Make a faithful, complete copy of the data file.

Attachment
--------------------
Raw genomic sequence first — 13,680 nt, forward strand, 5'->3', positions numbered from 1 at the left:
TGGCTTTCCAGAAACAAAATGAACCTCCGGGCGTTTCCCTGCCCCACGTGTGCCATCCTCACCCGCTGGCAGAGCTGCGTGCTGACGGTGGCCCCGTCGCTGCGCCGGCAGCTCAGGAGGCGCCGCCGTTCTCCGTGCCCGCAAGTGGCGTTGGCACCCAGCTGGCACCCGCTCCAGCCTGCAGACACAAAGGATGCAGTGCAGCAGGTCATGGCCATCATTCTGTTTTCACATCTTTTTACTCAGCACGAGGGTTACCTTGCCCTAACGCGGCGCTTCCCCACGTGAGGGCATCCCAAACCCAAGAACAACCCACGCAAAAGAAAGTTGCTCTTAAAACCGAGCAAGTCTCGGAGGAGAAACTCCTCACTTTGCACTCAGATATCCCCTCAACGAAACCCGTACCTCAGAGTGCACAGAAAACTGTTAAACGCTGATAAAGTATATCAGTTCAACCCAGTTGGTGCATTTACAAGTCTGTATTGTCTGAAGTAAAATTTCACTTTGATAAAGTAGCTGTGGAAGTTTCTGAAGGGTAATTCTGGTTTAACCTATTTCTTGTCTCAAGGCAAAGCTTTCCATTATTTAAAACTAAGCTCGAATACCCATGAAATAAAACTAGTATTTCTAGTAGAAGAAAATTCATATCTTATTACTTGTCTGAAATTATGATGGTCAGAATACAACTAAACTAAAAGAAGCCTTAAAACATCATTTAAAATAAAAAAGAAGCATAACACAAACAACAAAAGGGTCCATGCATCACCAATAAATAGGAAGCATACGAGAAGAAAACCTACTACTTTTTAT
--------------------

Raw genomic sequence first — 13,680 nt, forward strand, 5'->3', positions numbered from 1 at the left:
TGGCTTTCCAGAAACAAAATGAACCTCCGGGCGTTTCCCTGCCCCACGTGTGCCATCCTCACCCGCTGGCAGAGCTGCGTGCTGACGGTGGCCCCGTCGCTGCGCCGGCAGCTCAGGAGGCGCCGCCGTTCTCCGTGCCCGCAAGTGGCGTTGGCACCCAGCTGGCACCCGCTCCAGCCTGCAGACACAAAGGATGCAGTGCAGCAGGTCATGGCCATCATTCTGTTTTCACATCTTTTTACTCAGCACGAGGGTTACCTTGCCCTAACGCGGCGCTTCCCCACGTGAGGGCATCCCAAACCCAAGAACAACCCACGCAAAAGAAAGTTGCTCTTAAAACCGAGCAAGTCTCGGAGGAGAAACTCCTCACTTTGCACTCAGATATCCCCTCAACGAAACCCGTACCTCAGAGTGCACAGAAAACTGTTAAACGCTGATAAAGTATATCAGTTCAACCCAGTTGGTGCATTTACAAGTCTGTATTGTCTGAAGTAAAATTTCACTTTGATAAAGTAGCTGTGGAAGTTTCTGAAGGGTAATTCTGGTTTAACCTATTTCTTGTCTCAAGGCAAAGCTTTCCATTATTTAAAACTAAGCTCGAATACCCATGAAATAAAACTAGTATTTCTAGTAGAAGAAAATTCATATCTTATTACTTGTCTGAAATTATGATGGTCAGAATACAACTAAACTAAAAGAAGCCTTAAAACATCATTTAAAATAAAAAAGAAGCATAACACAAACAACAAAAGGGTCCATGCATCACCAATAAATAGGAAGCATACGAGAAGAAAACCTACTACTTTTTAT